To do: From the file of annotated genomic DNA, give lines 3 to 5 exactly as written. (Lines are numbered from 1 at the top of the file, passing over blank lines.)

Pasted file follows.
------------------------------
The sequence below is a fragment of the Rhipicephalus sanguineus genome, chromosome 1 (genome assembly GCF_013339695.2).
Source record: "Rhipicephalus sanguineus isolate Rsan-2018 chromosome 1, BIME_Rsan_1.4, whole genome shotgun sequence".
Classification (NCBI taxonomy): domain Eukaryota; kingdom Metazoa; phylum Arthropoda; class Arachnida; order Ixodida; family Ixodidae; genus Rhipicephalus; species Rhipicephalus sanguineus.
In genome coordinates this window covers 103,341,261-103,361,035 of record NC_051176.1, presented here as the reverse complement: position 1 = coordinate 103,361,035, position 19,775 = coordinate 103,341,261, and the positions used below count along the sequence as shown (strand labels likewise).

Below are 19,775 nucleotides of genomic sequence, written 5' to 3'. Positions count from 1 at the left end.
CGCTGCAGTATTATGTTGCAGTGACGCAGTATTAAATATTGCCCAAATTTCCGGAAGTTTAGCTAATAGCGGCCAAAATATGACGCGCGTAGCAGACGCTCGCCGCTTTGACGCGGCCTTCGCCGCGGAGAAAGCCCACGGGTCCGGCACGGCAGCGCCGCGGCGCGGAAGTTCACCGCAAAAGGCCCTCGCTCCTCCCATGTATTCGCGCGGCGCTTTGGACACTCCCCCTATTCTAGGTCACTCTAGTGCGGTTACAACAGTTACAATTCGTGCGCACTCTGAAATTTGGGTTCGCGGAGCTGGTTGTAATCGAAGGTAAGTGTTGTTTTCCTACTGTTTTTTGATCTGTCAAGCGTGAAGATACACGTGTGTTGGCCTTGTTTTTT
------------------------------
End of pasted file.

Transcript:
Classification (NCBI taxonomy): domain Eukaryota; kingdom Metazoa; phylum Arthropoda; class Arachnida; order Ixodida; family Ixodidae; genus Rhipicephalus; species Rhipicephalus sanguineus.
In genome coordinates this window covers 103,341,261-103,361,035 of record NC_051176.1, presented here as the reverse complement: position 1 = coordinate 103,361,035, position 19,775 = coordinate 103,341,261, and the positions used below count along the sequence as shown (strand labels likewise).

Below are 19,775 nucleotides of genomic sequence, written 5' to 3'. Positions count from 1 at the left end.